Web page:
For many, hops are the most exciting ingredient in beer. When talking to anyone about hops the first thing you will probably hear as the fun fact of the day, they’re closely related to marijuana. Don’t get too excited though, hops contain no THC.

Hops provide a lot of the aromatic character and majority of the bittering character within beer. Traditional hop varieties were quite low in Alpha acids and require a larger quantity for to reach a higher level of bitterness. Today there are many new varieties of hops grown in regions all around the world which people have come to know and love. They’re higher in alpha acids and have incredibly punchy aromas of citrus, berries, pine, and stone fruits. Alpha acids are found in three different types and depending on the hop variety will depend on what exact acid compound is found. The compounds are Humulone, Adhumulone and Cohumulone. Hops with a higher concentration of Cohumulone tend to have a harsher bitterness factor than those with a lower concentration.

In Australia most of the hops you purchase will come pelletised but you can sometimes find them whole. We sell a wide range of pellet hops from all around the world to suit the style of beer you'd like to create. They come vacuum packed in foil bags and stored refrigerated so you can receive them as fresh as possible.  Pellet hops typically have a better shelf life than whole hops and are better utilised during brewing due to the larger surface area.

Hops are usually added during one of four stages of the brewing process depending on the desired hop character. The start of the boil, know as a 'bittering' addition, during the middle of the boil, known as a 'flavour' addition, at the end of the boil, known as a 'flame out' addition and during the fermentation, know as a 'dry hop'.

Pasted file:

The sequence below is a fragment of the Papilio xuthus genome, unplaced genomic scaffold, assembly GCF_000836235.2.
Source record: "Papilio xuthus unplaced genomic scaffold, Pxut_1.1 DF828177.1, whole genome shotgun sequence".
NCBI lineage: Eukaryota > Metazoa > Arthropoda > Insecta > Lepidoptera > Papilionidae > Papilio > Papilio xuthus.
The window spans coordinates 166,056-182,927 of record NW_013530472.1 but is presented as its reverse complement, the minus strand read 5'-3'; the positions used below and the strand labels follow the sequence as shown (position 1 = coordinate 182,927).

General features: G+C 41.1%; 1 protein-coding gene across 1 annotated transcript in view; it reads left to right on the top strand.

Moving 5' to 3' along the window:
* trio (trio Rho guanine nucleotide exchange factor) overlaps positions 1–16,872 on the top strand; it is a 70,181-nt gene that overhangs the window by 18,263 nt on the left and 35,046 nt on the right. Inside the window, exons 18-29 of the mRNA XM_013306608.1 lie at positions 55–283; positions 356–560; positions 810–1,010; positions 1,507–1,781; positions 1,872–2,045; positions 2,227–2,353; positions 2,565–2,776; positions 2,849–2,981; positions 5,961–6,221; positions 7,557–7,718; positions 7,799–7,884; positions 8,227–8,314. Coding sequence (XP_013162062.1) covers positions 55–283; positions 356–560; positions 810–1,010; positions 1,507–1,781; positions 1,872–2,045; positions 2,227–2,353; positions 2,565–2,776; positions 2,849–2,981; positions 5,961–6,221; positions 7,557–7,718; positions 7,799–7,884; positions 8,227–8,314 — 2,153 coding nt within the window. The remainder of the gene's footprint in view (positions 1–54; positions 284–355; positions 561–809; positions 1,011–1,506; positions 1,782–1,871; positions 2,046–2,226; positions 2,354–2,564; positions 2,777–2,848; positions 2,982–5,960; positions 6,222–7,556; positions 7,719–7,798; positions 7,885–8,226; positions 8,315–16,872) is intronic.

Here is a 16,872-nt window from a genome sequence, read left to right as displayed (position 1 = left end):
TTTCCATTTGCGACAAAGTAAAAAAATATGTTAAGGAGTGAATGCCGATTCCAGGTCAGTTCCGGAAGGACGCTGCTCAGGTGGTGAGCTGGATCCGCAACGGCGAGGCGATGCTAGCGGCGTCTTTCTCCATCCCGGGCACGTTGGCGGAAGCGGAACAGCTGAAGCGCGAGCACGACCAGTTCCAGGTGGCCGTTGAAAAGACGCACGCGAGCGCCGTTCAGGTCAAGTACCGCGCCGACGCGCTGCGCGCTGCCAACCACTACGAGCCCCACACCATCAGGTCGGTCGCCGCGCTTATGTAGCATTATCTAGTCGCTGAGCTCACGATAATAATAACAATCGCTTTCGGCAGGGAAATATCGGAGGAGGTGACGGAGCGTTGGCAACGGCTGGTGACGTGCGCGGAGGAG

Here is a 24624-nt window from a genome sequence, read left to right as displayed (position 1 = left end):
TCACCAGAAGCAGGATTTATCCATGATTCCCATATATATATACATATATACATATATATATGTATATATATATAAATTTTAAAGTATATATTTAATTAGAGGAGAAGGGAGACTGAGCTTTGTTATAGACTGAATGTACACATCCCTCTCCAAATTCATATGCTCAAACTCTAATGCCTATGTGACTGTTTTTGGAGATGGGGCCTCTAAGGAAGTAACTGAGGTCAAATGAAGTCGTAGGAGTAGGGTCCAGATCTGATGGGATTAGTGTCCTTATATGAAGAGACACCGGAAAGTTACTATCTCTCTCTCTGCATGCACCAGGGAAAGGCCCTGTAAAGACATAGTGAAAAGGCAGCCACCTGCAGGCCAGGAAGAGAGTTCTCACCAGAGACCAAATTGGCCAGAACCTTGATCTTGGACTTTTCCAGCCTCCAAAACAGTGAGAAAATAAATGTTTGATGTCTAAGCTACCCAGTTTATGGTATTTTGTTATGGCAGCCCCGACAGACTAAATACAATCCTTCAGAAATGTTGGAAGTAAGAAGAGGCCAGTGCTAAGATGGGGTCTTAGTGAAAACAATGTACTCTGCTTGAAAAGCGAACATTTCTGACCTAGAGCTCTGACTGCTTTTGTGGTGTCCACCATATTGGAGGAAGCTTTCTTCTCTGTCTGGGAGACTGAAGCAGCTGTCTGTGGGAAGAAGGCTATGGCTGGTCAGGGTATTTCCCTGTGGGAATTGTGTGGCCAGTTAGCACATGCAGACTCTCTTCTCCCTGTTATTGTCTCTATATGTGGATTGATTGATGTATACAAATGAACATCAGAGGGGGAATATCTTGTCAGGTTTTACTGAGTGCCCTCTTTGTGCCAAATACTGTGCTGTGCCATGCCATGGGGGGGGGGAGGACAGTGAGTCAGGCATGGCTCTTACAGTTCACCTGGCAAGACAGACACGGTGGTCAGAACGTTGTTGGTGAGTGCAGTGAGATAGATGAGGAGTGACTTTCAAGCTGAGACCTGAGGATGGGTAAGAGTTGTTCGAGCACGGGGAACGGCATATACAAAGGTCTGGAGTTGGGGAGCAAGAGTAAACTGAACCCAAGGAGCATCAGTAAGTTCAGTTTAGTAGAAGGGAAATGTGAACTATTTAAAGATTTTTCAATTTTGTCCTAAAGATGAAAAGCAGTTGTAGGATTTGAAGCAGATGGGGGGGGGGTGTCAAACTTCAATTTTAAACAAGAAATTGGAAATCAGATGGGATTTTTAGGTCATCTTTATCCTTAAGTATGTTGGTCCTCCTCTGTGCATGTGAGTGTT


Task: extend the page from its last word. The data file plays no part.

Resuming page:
• Bittering, as the name suggests this addition adds bitterness to the final beer and very little aroma. When the hops are above about 80C, the alpha acids will isomerise and create a bitter character. The level of alpha acids and the duration of the boil will determine the bitterness and can be calculated using brewing software. As this addition is usually boiled for an hour or more the volatile aromatic compounds in the hops are boiled off.
  • Flavour, this addition is made during the boil at different times and will add both bitterness and aroma depending on how long they are boiled. This was thought to add flavour to the beer but many modern brewers are moving away from this addition and just adding hops at the start and end of the boil.
  • Flame out, this is a hop addition at the very end of the boil when you turn off your elements or burner. Commercial brewers will often call this a 'whirlpool' addition as they add the hops and transfer to another vessel to create a whirlpool and drop the solids from the hot wort. The hot temperature of the wort will help to extract the oils from the hops but as it isn't hot for a very long period not all the alpha acids will be isomerised.
  • Dry hop, is where hops are added to the fermenter during or at the end of fermentation. This addition will add an aromatic character and very little bittering to the beer. As the wort is much cooler than in the boil the hops need to be left in contact for several days for good extraction. Dry hopping adds the wonderful pine, citrus, floral, earthy aromas that we love in pale ales and IPA's. Excessive rates of dry hopping can sometimes lead to undesirable grassy flavours though. You do need to be careful adding anything after the boil as you can risk infecting your beer but hop pellets are generally considered safe to add straight to the fermenter as they have antimicrobial properties.

The last way hops are used, and this isn’t overly common, is in the mash. Breweries have experimented with hops in the mash, however this is not a step that is employed by many.

If you're brewing with fresh wort kits or extract kits adding some dry hop to your fermenter or keg is a great way to change up the favour and add some extra character.

One issue with adding hops is that they can block up your valves, chillers, pump, disconnects etc, we sell a variety of options to help reduce this. During the boil you can either use a hop spider which is a stainless mesh basket to hang over the side of the kettle. You can also fit a bazooka screen to the inlet of the valve. When adding hops into a keg the stainless hop bombs are a great way to add small amounts and the hop tube is ideal for larger additions. Just make sure you sanitise the hop tube/bomb before adding the pellets.

We now sell The Hops List book which lists most of the hops available with a description and typical alpha acids. A great way to discover new hops or substitutions if you can't find the one you're after.

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